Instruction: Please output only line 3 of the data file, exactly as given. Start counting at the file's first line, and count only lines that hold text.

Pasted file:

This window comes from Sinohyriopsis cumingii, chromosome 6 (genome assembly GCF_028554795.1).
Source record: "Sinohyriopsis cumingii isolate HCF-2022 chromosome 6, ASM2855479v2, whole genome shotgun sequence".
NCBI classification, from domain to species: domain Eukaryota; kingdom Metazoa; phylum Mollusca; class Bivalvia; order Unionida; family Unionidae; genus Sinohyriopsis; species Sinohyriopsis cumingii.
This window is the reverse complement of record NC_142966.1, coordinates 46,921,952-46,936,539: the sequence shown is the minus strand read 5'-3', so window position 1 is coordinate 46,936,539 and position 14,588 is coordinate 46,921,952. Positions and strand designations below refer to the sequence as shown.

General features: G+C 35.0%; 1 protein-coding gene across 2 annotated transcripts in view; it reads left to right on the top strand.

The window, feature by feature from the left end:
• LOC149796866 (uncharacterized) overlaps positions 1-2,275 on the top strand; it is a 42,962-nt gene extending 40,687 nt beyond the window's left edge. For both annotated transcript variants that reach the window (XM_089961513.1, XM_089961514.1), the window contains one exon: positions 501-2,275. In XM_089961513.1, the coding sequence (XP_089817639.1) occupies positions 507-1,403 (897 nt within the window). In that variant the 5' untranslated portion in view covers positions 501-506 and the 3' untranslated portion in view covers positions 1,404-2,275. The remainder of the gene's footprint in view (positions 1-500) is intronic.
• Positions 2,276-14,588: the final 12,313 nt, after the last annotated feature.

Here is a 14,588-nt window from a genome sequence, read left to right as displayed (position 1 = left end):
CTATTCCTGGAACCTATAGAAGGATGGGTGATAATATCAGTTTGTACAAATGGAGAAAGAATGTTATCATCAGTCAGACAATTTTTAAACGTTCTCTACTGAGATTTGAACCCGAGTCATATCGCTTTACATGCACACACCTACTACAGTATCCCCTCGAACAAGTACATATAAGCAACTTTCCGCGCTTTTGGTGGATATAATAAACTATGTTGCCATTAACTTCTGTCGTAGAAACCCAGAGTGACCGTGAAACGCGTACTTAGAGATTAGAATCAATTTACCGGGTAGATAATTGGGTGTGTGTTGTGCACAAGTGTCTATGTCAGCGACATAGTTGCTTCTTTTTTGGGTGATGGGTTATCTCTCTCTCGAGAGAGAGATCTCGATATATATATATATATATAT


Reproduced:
NCBI classification, from domain to species: domain Eukaryota; kingdom Metazoa; phylum Mollusca; class Bivalvia; order Unionida; family Unionidae; genus Sinohyriopsis; species Sinohyriopsis cumingii.